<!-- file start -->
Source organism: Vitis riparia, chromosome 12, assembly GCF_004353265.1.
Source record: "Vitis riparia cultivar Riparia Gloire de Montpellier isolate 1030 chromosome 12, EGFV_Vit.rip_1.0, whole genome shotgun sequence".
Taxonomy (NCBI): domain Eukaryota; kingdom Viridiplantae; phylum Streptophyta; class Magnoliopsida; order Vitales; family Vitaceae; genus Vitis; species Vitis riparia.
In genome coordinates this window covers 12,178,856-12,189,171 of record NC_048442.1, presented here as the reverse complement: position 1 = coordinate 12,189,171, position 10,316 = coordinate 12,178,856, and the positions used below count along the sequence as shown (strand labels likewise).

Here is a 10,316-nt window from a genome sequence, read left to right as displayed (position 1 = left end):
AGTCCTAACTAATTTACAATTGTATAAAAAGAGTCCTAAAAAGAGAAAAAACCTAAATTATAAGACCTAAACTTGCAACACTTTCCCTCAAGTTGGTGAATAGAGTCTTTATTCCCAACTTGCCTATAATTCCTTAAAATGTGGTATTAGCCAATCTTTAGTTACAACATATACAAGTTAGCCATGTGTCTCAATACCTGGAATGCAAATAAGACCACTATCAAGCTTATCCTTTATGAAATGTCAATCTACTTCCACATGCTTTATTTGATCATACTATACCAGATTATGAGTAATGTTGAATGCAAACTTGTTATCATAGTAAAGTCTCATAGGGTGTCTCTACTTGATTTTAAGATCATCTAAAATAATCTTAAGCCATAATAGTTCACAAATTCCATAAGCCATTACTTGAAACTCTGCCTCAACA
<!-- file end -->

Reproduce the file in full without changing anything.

Source organism: Vitis riparia, chromosome 12, assembly GCF_004353265.1.
Source record: "Vitis riparia cultivar Riparia Gloire de Montpellier isolate 1030 chromosome 12, EGFV_Vit.rip_1.0, whole genome shotgun sequence".
Taxonomy (NCBI): domain Eukaryota; kingdom Viridiplantae; phylum Streptophyta; class Magnoliopsida; order Vitales; family Vitaceae; genus Vitis; species Vitis riparia.
In genome coordinates this window covers 12,178,856-12,189,171 of record NC_048442.1, presented here as the reverse complement: position 1 = coordinate 12,189,171, position 10,316 = coordinate 12,178,856, and the positions used below count along the sequence as shown (strand labels likewise).

Here is a 10,316-nt window from a genome sequence, read left to right as displayed (position 1 = left end):
AGTCCTAACTAATTTACAATTGTATAAAAAGAGTCCTAAAAAGAGAAAAAACCTAAATTATAAGACCTAAACTTGCAACACTTTCCCTCAAGTTGGTGAATAGAGTCTTTATTCCCAACTTGCCTATAATTCCTTAAAATGTGGTATTAGCCAATCTTTAGTTACAACATATACAAGTTAGCCATGTGTCTCAATACCTGGAATGCAAATAAGACCACTATCAAGCTTATCCTTTATGAAATGTCAATCTACTTCCACATGCTTTATTTGATCATACTATACCAGATTATGAGTAATGTTGAATGCAAACTTGTTATCATAGTAAAGTCTCATAGGGTGTCTCTACTTGATTTTAAGATCATCTAAAATAATCTTAAGCCATAATAGTTCACAAATTCCATAAGCCATTACTTGAAACTCTGCCTCAACA